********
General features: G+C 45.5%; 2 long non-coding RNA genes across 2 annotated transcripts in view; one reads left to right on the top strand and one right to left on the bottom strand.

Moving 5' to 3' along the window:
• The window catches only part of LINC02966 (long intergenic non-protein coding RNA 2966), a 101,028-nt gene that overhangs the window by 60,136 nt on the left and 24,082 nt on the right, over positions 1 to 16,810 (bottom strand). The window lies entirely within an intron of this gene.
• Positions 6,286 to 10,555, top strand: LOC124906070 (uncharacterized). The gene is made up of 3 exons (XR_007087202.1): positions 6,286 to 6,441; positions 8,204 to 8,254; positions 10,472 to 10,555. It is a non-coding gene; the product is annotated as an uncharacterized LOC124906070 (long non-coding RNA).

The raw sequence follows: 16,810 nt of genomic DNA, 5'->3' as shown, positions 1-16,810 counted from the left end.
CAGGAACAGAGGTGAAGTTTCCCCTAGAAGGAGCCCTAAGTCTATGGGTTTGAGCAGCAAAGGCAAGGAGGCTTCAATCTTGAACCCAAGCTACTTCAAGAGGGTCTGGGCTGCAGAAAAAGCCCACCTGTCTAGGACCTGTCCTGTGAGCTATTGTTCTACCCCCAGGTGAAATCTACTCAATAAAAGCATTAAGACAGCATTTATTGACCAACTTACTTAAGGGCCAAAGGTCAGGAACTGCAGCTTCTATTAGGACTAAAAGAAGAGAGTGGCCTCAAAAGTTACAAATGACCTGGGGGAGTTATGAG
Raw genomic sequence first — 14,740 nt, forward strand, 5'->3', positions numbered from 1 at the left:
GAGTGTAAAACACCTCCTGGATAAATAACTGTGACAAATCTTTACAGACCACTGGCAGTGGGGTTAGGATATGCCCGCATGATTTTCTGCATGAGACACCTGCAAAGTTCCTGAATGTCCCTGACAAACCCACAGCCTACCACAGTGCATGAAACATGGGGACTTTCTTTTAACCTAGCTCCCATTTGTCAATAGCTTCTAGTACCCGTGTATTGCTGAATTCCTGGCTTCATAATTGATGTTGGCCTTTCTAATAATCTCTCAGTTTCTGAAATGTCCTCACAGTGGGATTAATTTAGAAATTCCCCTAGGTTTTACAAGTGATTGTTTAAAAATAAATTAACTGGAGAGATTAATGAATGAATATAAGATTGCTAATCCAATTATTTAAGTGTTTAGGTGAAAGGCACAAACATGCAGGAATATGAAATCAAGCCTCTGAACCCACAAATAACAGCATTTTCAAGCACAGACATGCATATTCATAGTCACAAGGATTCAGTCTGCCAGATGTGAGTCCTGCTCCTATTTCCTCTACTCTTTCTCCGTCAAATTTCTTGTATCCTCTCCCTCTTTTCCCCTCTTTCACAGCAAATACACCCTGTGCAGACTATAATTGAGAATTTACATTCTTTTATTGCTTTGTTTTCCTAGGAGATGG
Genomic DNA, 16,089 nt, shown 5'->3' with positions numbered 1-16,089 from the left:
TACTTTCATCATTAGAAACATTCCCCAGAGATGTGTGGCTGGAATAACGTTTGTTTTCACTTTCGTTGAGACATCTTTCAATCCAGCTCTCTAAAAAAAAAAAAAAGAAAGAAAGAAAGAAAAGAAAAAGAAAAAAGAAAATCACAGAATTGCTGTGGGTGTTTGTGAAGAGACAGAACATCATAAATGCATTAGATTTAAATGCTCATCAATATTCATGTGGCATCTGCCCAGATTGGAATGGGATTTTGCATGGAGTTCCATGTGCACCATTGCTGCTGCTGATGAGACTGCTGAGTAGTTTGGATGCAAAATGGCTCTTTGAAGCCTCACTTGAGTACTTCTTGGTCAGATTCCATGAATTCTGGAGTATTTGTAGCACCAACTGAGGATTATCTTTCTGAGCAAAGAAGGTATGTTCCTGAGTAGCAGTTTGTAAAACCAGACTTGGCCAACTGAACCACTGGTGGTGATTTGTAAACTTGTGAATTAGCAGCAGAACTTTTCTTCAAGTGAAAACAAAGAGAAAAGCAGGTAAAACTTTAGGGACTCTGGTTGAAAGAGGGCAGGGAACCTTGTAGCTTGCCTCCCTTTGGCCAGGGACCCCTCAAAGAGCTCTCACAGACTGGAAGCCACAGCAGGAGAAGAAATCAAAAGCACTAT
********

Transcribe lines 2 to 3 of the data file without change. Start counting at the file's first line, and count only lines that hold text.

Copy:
Moving 5' to 3' along the window:
• The window catches only part of LINC02966 (long intergenic non-protein coding RNA 2966), a 101,028-nt gene that overhangs the window by 60,136 nt on the left and 24,082 nt on the right, over positions 1 to 16,810 (bottom strand). The window lies entirely within an intron of this gene.